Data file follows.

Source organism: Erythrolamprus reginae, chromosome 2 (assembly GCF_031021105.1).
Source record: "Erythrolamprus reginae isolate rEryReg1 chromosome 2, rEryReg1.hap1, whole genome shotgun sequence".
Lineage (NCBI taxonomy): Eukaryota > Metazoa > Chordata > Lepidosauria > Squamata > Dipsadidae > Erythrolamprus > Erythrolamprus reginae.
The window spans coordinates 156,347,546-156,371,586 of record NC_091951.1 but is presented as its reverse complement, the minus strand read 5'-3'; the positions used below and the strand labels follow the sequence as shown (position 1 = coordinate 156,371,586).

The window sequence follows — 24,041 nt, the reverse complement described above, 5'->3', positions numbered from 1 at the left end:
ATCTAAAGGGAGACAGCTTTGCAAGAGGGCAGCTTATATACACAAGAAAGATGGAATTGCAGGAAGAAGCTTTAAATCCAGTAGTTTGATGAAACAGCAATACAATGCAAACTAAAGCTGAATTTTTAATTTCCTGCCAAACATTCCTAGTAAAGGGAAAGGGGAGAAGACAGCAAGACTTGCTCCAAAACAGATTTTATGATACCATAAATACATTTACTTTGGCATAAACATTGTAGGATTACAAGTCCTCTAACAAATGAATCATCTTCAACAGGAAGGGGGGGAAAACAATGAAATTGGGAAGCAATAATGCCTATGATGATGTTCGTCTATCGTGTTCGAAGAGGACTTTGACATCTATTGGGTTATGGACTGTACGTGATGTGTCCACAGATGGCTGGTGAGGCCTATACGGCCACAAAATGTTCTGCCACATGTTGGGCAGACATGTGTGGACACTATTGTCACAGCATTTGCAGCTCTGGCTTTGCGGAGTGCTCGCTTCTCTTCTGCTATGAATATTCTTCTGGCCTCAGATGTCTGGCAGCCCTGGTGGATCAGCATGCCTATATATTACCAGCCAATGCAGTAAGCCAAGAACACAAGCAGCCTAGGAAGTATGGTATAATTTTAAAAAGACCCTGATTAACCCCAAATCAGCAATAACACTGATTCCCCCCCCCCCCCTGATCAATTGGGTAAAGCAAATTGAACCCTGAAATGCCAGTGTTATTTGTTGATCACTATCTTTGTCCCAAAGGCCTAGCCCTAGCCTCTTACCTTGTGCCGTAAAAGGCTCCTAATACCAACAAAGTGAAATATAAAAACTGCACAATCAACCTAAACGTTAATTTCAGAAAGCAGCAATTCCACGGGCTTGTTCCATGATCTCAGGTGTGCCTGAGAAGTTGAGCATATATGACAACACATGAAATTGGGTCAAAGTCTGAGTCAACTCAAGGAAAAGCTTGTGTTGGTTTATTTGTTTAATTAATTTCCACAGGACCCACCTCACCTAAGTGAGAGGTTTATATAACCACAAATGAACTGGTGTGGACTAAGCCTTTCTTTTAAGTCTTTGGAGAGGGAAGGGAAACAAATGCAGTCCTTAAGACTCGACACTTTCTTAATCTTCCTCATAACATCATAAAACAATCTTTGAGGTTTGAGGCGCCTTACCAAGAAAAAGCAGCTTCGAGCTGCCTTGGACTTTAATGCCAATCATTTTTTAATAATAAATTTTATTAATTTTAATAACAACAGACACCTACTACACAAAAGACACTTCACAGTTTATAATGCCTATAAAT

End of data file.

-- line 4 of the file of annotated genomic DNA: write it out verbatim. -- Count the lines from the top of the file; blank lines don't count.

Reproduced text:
The window spans coordinates 156,347,546-156,371,586 of record NC_091951.1 but is presented as its reverse complement, the minus strand read 5'-3'; the positions used below and the strand labels follow the sequence as shown (position 1 = coordinate 156,371,586).